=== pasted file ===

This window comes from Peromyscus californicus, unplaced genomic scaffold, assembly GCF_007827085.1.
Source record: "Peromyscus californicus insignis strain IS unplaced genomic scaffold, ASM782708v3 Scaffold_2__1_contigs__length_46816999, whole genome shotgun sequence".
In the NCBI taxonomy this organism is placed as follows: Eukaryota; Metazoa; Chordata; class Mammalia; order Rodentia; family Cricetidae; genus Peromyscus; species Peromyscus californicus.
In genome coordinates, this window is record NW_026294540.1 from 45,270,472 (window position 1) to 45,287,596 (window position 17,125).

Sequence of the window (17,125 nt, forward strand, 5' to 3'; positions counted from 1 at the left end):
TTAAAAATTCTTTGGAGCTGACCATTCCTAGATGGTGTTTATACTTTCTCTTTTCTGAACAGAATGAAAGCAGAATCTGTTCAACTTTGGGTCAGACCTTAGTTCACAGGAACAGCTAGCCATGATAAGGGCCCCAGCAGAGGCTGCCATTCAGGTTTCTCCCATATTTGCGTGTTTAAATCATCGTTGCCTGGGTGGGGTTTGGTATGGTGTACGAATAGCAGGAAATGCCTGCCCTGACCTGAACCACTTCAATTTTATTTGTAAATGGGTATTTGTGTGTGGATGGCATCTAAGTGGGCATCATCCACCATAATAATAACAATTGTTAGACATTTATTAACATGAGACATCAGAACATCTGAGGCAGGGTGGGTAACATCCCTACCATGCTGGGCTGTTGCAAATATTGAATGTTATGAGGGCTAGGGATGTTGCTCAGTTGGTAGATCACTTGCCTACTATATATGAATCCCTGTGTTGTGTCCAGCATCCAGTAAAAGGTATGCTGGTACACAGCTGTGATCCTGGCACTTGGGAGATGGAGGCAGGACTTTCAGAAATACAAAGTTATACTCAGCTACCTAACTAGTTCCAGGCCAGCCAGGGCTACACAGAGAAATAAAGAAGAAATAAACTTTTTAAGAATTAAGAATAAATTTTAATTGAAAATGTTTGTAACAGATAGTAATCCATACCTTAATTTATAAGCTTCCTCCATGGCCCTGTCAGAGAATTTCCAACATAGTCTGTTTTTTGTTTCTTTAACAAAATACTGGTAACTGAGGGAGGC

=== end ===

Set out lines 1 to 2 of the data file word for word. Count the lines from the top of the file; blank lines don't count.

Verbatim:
This window comes from Peromyscus californicus, unplaced genomic scaffold, assembly GCF_007827085.1.
Source record: "Peromyscus californicus insignis strain IS unplaced genomic scaffold, ASM782708v3 Scaffold_2__1_contigs__length_46816999, whole genome shotgun sequence".